ARLINGTON, Va. (AP) — The suspect who fired at officers from a duplex in an Arlington, Virginia, neighborhood before the home exploded on Monday night is presumed dead, according to authorities.
Fifty-six-year-old James Yoo was identified by Arlington County Police Chief Andy Penn at a press conference Tuesday as the the owner of the duplex and the individual whose actions brought them to the home after firing a "flare-type gun" from inside the house more than 30 times. Penn said police responded to the house at about 4:45 p.m. Monday after reports of shots fired. After attempts to communicate with Yoo were unsuccessful, police obtained a search warrant.
, multiple gunshots were fired from within the house, Penn said. Soon after, the house exploded, Penn said.
The officers escaped serious injury but it was unclear what happened to the suspect who was inside when the building was leveled, Arlington County, Virginia, police spokesperson Ashley Savage said.
Officers went to the home about 4:45 p.m. after receiving reports of shots fired. The preliminary investigation showed that a suspect discharged the flare gun from inside his home, but no property damage or injuries were reported, police said in a statement.
While police investigated, they obtained a search warrant for the home and tried to make contact with the suspect by telephone and loudspeakers, but he remained inside without responding, police said.
As officers tried to execute the warrant, police said the suspect discharged several rounds from what is believed to be a firearm inside the home and around 8:30 p.m. there was an explosion, shooting flames and debris into the air. An investigation into the circumstances of the explosion is ongoing, police said.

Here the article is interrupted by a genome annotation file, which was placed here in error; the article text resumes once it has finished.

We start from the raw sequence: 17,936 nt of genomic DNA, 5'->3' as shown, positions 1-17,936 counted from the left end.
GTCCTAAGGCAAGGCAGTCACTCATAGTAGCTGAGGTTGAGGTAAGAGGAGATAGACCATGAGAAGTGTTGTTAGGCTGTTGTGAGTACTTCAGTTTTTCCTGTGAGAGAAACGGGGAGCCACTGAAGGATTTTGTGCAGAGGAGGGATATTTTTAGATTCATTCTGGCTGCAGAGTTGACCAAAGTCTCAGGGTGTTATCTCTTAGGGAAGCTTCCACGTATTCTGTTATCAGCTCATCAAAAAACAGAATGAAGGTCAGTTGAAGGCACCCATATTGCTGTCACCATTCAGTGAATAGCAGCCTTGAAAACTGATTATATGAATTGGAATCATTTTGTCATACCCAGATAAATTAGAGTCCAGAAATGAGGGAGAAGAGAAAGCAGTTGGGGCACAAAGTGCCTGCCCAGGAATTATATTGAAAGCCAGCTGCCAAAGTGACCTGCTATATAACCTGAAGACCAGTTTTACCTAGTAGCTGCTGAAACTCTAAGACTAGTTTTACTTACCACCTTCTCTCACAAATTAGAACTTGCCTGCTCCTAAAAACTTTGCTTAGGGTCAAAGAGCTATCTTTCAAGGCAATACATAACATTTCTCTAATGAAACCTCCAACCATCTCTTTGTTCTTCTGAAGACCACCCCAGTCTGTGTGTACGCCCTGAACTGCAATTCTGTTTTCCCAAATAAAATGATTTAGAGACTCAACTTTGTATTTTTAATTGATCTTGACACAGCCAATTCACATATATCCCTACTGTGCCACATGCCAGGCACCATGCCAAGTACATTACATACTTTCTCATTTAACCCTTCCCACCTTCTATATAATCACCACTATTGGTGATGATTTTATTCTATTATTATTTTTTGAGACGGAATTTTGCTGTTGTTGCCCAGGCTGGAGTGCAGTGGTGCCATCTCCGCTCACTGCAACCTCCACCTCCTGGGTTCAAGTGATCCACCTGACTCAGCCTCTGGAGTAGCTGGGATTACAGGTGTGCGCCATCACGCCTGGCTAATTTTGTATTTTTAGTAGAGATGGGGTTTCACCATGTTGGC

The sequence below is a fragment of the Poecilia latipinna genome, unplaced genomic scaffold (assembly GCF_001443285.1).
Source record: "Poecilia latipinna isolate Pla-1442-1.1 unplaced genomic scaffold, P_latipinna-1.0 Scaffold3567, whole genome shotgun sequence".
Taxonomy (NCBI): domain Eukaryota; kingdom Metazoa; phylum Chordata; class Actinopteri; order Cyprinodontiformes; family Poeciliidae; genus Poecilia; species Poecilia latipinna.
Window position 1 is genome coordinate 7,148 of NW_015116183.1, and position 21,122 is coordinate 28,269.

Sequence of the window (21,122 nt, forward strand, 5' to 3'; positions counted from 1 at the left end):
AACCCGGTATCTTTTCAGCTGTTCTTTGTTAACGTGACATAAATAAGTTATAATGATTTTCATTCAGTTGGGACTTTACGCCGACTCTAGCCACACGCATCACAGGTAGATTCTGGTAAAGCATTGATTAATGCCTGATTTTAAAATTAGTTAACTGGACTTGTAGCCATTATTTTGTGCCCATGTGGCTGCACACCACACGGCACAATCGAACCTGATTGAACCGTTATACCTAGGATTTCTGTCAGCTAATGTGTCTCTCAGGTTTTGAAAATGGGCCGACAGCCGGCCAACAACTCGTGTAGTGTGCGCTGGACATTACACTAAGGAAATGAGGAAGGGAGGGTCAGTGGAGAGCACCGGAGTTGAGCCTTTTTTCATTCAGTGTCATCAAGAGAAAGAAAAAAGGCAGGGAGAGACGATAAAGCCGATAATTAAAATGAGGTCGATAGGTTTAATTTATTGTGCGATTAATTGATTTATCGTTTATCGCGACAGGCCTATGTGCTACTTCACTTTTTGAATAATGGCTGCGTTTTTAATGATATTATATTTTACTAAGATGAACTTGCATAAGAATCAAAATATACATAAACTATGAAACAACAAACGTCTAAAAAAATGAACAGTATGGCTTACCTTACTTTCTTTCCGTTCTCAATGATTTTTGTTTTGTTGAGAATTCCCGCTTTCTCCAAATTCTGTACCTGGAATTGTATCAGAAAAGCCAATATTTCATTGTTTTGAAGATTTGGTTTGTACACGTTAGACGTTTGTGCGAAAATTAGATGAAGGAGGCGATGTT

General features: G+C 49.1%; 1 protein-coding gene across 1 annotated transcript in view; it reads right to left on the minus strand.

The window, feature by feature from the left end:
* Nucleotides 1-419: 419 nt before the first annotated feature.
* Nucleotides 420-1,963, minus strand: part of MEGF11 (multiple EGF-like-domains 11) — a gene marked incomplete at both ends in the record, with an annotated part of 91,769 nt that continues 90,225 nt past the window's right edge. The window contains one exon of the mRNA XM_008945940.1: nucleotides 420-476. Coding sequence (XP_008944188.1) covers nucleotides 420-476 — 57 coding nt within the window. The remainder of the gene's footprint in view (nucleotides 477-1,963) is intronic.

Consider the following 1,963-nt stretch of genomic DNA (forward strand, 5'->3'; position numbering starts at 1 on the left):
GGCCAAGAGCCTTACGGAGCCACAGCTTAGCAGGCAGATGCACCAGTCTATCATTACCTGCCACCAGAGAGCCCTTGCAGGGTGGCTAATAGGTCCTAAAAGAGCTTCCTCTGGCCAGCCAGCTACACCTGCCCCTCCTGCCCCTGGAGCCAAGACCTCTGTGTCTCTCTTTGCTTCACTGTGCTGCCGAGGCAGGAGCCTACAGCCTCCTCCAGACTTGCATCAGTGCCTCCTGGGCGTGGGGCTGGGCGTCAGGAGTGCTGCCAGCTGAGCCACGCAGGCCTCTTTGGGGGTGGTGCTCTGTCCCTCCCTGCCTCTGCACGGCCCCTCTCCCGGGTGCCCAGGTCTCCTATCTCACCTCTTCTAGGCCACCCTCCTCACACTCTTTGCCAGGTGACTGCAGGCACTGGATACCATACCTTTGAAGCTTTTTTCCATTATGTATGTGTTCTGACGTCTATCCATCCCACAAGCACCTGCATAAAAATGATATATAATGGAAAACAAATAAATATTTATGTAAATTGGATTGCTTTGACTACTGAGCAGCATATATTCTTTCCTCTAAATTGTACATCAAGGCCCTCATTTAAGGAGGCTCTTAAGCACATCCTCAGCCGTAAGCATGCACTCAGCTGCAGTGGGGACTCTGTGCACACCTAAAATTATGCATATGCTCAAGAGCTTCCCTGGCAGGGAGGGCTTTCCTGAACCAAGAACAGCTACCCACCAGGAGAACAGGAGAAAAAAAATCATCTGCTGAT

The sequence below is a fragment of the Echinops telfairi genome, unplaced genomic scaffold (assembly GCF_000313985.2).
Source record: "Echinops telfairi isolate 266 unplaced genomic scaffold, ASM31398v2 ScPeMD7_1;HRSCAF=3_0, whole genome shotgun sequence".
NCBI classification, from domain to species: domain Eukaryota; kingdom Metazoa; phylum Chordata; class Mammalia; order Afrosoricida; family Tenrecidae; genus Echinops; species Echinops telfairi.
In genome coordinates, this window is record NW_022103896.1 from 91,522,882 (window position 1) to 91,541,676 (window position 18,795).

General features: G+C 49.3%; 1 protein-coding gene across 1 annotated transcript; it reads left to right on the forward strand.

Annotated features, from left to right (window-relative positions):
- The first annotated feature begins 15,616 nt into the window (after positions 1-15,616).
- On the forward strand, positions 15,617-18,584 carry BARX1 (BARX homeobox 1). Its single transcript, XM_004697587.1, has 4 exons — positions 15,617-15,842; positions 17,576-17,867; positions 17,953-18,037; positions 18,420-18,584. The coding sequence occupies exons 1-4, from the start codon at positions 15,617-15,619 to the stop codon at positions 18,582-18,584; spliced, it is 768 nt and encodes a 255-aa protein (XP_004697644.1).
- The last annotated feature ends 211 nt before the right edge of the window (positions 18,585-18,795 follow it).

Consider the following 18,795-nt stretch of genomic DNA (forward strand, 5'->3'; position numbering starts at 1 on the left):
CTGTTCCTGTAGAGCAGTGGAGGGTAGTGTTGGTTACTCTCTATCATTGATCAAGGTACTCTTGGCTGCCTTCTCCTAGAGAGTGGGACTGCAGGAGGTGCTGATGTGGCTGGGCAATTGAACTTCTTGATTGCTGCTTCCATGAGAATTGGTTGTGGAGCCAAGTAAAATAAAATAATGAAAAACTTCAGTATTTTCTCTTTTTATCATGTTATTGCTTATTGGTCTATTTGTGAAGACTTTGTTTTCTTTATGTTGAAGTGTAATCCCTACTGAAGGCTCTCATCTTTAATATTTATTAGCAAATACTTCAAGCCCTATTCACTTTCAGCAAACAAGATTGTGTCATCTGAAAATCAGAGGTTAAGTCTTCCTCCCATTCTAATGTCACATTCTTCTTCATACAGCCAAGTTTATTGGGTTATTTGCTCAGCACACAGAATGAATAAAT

Three officers reported minor injuries in the house explosion, but no one was taken to the hospital. Savage said police don't have any evidence that others were in the duplex but can't rule out the possibility.
On Tuesday, officers wearing ATF jackets combed a nearby street looking through papers scattered in the debris field. Junk mail carrying the name and address of the home that exploded were visible on the street.
The White House was monitoring developments with the house explosion, a spokeswoman said.
"Our thoughts are with the police officers that were injured in that explosion," Olivia Dalton, the White House principal deputy press secretary, told reporters on Air Force One on Tuesday. "We're grateful to law enforcement that handled that situation very swiftly. I can tell you the ATF is assisting with the local law enforcement investigation into that matter but beyond that I would just refer you to Arlington Police Department."
Carla Rodriguez of South Arlington said she could hear the explosion more than 2 miles (3.2 kilometers) away and came to the scene but police kept onlookers blocks away.
"I actually thought a plane exploded," she said.
Bob Maynes thought maybe a tree had fallen on his house when he heard the explosion.
"I was sitting in my living room watching television and the whole house shook," Maynes said. "It wasn't an earthquake kind of tremor, but the whole house shook."
Arlington is located across the Potomac River from Washington, D.C. The explosion occurred in Bluemont, a neighborhood in north Arlington where many of the homes are duplexes.
Fire officials do not know the cause of the explosion, said Capt. Nate Hiner, a spokesperson for the Arlington Fire Department.
The Bureau of Alcohol, Tobacco, Firearms and Explosives said federal agents and federal fire investigators were at the scene and assisting in the investigation.
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